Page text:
So, I stepped back to the box beside my desk and pulled out a copy. Look here, Jonas. Look what I got. I wrote a book, a few years back. I think you’d enjoy reading it. He looked dubious. I forged on. Money talks to these old Amish guys. So I came through that door. And just for today, just for you, I have a real special price. Ten bucks. That barely covers my costs. But for you, today, I’ll make a deal, because I want you to read it. You’ll never get a better price. You really want this book.

Jonas looked at me across the counter, strangely, like I was telling him a tall tale. He hedged. Didn’t seem all that willing. Squeaked around. He didn’t know if he wanted to spend ten whole dollars on a book. But that day, I was determined. I could be stubborn, too. I kept putting on the pressure. Come on. Take a chance. It’s cheap. You’ll never get this book for a better price. It’s a real story. You’ll like it. I know you will.

Jonas muttered to himself. He certainly was less than enthused about this fantastic deal I was offering. I kept plugging away. We had reached a new level of understanding, me and Jonas, and I wasn’t going to let him off the hook unless he just flat out rejected the offer and turned away. He came in from another direction, then. “I don’t have any cash on me today,” he said, half triumphantly. That’s fine, I said, unfazed. You can bring me the cash later. I’ll sell on credit. He grumbled and hedged some more. I kept insisting. I wanted him to read the book. I wanted to see what he thought of it. I mean, the man is a South-ender. His perspective would be unique.

He finally gave in. Grudgingly. “OK,” he said. “I’ll take it. I’ll pay you another time, when I have the money on me.” I’m not worried, I told him. I signed the book with a flourish. To him and his wife. Then I handed it to him. Let me know what you think of it, I told him. He agreed that he would. Then he turned and walked out the door.

And so help me, I did not see that man again, or hear a peep from him, for over a year. I mean, he never even called for pricing of any kind. Well, he never talked to me, if he did. It sure was strange, I thought. Push a book on a guy, on credit, and he just up and disappears on you. And still I heard nothing, saw nothing of the man. It got to where I barely thought about it anymore, that Jonas owed me for a book. Oh, it crossed my mind fleetingly, now and again. What little I thought about it, I did hope that Jonas had read the book. I didn’t know. It just never seemed to me that he had much of an appreciation for book learning.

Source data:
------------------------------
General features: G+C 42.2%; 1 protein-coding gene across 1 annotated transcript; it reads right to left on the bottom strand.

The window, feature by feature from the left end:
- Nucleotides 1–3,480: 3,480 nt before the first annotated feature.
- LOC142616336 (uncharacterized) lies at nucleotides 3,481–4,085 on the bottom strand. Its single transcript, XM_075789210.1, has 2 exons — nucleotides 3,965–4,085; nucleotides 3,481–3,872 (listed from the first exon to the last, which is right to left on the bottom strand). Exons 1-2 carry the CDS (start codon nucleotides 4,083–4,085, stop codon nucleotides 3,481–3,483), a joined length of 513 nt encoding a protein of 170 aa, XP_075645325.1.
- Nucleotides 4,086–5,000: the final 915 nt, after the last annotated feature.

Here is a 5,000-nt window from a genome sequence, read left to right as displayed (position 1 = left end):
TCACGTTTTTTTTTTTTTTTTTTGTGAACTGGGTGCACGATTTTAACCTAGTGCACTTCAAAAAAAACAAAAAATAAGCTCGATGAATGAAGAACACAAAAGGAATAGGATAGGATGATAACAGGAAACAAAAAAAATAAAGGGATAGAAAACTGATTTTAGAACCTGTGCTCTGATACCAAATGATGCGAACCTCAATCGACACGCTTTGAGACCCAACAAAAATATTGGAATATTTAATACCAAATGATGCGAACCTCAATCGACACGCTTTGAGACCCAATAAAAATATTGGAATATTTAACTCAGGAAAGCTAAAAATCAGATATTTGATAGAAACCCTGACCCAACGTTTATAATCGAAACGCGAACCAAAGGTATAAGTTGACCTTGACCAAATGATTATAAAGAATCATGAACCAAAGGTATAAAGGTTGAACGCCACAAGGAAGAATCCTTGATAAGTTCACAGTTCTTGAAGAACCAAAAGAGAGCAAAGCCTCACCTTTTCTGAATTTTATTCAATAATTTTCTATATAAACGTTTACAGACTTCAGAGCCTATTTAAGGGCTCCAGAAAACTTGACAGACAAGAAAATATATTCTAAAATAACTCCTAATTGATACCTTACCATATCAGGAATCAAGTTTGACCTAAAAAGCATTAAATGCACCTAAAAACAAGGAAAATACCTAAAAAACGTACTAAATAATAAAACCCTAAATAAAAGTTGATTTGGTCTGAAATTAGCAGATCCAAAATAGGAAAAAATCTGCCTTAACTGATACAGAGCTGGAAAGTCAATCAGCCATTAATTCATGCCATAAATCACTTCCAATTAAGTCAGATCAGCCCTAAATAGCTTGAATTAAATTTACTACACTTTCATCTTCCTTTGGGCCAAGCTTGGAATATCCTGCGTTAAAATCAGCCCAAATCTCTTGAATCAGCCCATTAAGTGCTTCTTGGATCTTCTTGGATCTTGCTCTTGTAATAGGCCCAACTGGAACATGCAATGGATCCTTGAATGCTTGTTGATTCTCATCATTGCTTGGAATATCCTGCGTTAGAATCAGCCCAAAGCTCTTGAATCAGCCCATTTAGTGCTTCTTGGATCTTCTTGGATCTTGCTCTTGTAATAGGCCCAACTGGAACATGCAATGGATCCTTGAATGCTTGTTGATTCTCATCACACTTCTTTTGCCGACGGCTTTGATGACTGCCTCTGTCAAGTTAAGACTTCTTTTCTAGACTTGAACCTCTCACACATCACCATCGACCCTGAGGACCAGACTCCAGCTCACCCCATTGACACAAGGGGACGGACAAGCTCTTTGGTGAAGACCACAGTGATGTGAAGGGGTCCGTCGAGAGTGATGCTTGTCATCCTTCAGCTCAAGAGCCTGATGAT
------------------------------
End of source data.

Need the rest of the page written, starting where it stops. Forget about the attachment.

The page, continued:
And then one afternoon, just the other day, he strolled into the office there at work. We were shorthanded, the phones were clattering nonstop, and a steady stream of people traffic flowed through. I had just finished up with a customer when Jonas walked in. And I kind of half hollered across the room. Jonas. My man. Did you bring me money for my book? He walked up to the counter, grinning half sheepishly, extracting his wallet from his barn door pants pocket. He pulled out a handful of small bills. I counted. A dollar short. I snapped it up. Bring me the dollar next time.

We chatted as I wrote up his small order. I figured I might as well plunge right in. So I asked. Did you read the book? He nodded. “Twice,” he said. Twice, what? I asked. You read the book twice? My, my. Do I dare ask what you think?

“I liked you best when you were home,” he said. He wasn’t scolding. Just telling me. He wasn’t quite done. “I think you should go back and marry that girl you left,” he said. I laughed. That’s nice, I said. Problem is, that all happened a lot of years ago. She’s a grandma now. From that, you can conclude that she is already married. He laughed, too.

As he was turning to leave, I quickly showed him a copy of Broken Roads from my stash. He was interested, you could tell. I’m just showing you what else I wrote, I told him. I won’t make a sales pitch until you got some cash on you. He nodded, then turned and walked out.

One of these days, I figure Jonas will be back. And he’ll have some cash on him.

OK. A few words about the book, and life in general. Broken Roads came out of the gate decently strong in a world gone mad. It was available online only for the first few critically important weeks. My agent told me that nonfiction releases in that time period were off by a third. Which seems about right. A friend told me she picked up the book at Walmart. So there’s that. Reviews on Amazon have been decent, although I sure could use some more. I don’t like to beg on social media. The book is what it is, and the market does what it does, all on its own. But I could still use some reviews.

Hachette has lined up a number of decent interviews, online and on air. Most have been prerecorded, so far. Which is fine. This week, I had a real good Zoom interview with Randy Robison of Life Today, an online broadcasting group. Other than the fact that I’m not looking at the camera angle right, it was one of the better interviews I’ve ever done, I think. Mostly because I stayed relaxed. I thank Hachette and I thank Randy. I am grateful for the opportunity and the exposure.

My first book signing is still on. At the Get-Togather Room on the north side of the square in Bloomfield, Iowa. On Friday, July 17th from around 1:00 to 4:00 PM. Bring your book or buy one there. I’ll have copies of Growing Up Amish, as well as Broken Roads. So. I’m looking forward to hitting the road and getting some traveling done. We’ll see how it goes. I’d love to see some of the Amish of Old Bloomfield show up.

Another milestone got here a few days ago. My official one millionth hit on this blog. Not bad for a site that posts every three to four weeks. I saw the other morning on the little counter there at the bottom, one million was coming right up. So I kept a close eye on it and witnessed the milestone when it came. The actual number came a little earlier. Years ago, there was a stretch of time when the counting mechanism quit working. So I figure that elusive hit came a month ago or more without me knowing, or much fanfare. Now it’s official. It’s a big deal to me. I’ve been traveling this blogging road for thirteen years. I’ve said it before. This blog is where it all started, my writing journey, and this blog is where I will always return to. It’s a safe place. It keeps me honest. Thank you for traveling with me, however sporadically.